…and a fine piece of domestic cooperation: Sturon onions grown by me in allotment raised beds, then neatly strung up by he-who-builds-sheds, though only after an online refresher course on how to do it. Anyway this is the sum of my onion crop, organically produced, planted out as sets in March and harvested at the beginning of August. You could call it pandemic produce, though I’d rather not, as at present it appears to be wholly disease free.
Sturon onions anyway are supposed to be good keepers. On the other hand, onion consumption in the Farrell household is so considerable, they will probably not last long. A field full would better cover a year’s culinary requirements. Still, when we’ve eaten these, there will be the leek crop to start on. That should see us through to spring when hopefully the world will not be so demented.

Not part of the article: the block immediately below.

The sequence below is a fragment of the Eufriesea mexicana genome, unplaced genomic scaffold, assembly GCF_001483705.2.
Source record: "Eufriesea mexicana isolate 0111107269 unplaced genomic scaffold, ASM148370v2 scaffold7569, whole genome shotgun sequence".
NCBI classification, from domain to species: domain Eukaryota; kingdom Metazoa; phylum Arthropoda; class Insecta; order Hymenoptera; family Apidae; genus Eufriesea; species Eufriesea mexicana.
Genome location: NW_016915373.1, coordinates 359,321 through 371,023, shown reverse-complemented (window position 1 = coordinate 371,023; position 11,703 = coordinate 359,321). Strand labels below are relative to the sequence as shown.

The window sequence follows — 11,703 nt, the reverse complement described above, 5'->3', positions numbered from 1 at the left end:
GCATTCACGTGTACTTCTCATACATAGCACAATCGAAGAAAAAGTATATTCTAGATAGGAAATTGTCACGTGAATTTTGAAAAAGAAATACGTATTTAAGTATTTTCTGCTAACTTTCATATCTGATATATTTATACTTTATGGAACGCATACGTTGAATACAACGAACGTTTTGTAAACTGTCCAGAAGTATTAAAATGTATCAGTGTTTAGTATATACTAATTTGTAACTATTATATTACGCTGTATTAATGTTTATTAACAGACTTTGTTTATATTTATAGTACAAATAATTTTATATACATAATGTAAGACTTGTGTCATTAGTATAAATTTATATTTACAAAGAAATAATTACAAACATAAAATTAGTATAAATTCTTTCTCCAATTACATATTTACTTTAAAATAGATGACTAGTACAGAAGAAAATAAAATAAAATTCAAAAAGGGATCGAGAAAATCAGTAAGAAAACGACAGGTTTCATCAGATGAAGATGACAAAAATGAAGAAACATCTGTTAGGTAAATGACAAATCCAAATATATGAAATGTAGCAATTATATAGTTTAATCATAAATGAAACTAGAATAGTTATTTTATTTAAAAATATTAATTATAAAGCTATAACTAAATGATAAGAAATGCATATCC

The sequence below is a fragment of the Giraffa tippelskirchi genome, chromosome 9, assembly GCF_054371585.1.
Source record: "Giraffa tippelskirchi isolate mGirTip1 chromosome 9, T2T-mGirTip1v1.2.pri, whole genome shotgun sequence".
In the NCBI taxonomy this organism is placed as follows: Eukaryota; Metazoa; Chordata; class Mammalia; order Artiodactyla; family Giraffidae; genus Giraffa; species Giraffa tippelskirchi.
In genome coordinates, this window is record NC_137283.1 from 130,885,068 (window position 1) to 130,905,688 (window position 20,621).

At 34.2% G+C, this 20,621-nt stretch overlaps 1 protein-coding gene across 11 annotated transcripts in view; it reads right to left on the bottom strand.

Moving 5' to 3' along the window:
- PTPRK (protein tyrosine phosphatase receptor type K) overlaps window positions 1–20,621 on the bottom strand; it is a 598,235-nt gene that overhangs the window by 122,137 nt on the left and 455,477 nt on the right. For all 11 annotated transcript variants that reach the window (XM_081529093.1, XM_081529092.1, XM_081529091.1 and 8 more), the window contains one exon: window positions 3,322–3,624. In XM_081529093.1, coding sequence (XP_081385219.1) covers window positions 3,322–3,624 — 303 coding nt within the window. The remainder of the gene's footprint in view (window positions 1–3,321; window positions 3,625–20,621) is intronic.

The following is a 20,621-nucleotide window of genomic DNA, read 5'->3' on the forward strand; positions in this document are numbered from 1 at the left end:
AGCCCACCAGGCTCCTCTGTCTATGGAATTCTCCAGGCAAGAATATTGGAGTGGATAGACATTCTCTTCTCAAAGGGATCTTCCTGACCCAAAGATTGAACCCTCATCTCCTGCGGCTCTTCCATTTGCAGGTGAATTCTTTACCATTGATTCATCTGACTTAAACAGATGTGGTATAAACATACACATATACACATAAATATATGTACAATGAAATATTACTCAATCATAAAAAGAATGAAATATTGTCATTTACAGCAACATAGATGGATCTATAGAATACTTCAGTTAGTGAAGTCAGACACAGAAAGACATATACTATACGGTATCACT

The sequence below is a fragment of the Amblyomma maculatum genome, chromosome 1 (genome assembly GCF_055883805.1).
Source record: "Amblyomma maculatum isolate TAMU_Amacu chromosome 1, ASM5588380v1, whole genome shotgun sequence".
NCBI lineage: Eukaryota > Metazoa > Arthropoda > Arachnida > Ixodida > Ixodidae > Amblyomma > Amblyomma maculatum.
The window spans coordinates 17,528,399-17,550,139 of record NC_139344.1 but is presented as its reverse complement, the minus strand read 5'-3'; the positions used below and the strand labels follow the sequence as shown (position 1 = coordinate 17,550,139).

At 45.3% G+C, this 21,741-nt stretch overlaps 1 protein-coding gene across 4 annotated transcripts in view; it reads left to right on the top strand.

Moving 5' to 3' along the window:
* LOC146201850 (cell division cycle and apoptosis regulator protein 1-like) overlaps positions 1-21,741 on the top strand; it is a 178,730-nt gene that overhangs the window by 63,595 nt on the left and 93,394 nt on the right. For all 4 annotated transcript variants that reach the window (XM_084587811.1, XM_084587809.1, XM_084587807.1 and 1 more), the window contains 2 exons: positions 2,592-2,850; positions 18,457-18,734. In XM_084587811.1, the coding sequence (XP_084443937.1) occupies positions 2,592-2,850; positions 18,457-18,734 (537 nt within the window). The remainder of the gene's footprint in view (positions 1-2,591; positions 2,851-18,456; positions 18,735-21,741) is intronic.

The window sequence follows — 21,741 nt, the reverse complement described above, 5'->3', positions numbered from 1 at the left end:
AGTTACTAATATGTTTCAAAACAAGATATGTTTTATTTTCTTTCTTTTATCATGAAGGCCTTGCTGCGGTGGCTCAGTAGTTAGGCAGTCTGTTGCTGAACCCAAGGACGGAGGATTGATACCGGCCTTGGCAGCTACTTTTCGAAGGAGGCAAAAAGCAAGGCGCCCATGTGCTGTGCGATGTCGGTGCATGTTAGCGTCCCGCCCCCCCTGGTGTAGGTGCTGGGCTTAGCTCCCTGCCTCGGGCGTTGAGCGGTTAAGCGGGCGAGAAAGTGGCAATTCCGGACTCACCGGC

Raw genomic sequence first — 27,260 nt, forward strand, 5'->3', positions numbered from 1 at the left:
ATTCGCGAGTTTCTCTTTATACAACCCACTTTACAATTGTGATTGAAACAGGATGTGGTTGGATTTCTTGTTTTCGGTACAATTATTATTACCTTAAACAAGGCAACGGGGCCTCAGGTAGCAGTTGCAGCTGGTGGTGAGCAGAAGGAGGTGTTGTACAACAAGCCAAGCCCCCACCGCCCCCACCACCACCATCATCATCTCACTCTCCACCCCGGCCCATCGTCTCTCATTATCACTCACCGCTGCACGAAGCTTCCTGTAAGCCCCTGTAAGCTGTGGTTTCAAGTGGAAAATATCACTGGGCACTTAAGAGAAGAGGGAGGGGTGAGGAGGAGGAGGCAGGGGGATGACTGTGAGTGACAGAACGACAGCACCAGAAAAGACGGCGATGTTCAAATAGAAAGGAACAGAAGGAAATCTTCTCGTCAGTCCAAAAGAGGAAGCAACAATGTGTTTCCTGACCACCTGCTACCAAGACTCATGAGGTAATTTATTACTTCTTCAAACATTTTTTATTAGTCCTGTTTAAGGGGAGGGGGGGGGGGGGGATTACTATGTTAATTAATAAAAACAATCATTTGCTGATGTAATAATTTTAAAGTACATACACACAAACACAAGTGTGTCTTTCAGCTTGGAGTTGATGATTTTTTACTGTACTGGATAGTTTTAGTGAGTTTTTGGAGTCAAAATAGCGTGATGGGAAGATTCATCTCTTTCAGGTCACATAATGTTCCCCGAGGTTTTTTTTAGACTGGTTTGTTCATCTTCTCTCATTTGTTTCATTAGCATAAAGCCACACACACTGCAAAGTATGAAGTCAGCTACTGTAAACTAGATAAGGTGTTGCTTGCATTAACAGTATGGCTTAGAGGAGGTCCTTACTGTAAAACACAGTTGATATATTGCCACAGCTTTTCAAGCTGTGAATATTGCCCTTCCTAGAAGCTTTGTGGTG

Lens-Artists: Creativity in the time of covid This week Tina at Travels and Trifles has set the challenge. Please go and see her very lovely photos.
Here are my allotment Welsh Onions as seen late last summer. They are simply bursting to make lots of little onions. The flowers are white, a good 2-3 centimeters across, and the stems are around half a meter tall. And so yes, they do look like giant chives, but with more vigour and verve. I anyway like their style (admittedly a little Triffid-like) as they try to outdo their globe artichoke neighbours.
The artichokes are also intent on self-renewal, and it’s often a toss up between eating them and wanting to enjoy their wonderful mauve flowers. But then this is what I love most about my allotment – the endless cycle of regeneration. It’s the same for the gardener too, in spirit, if not in body, though I often wonder if I might not respond well to a good dosing with liquid seaweed fertilizer – just about now I should think, with spring at last upon us.
This week’s guest challenge at Paula’s Lost in Translation is Renewal. Please follow the link to see some inspirational shots from Michelle Lunato.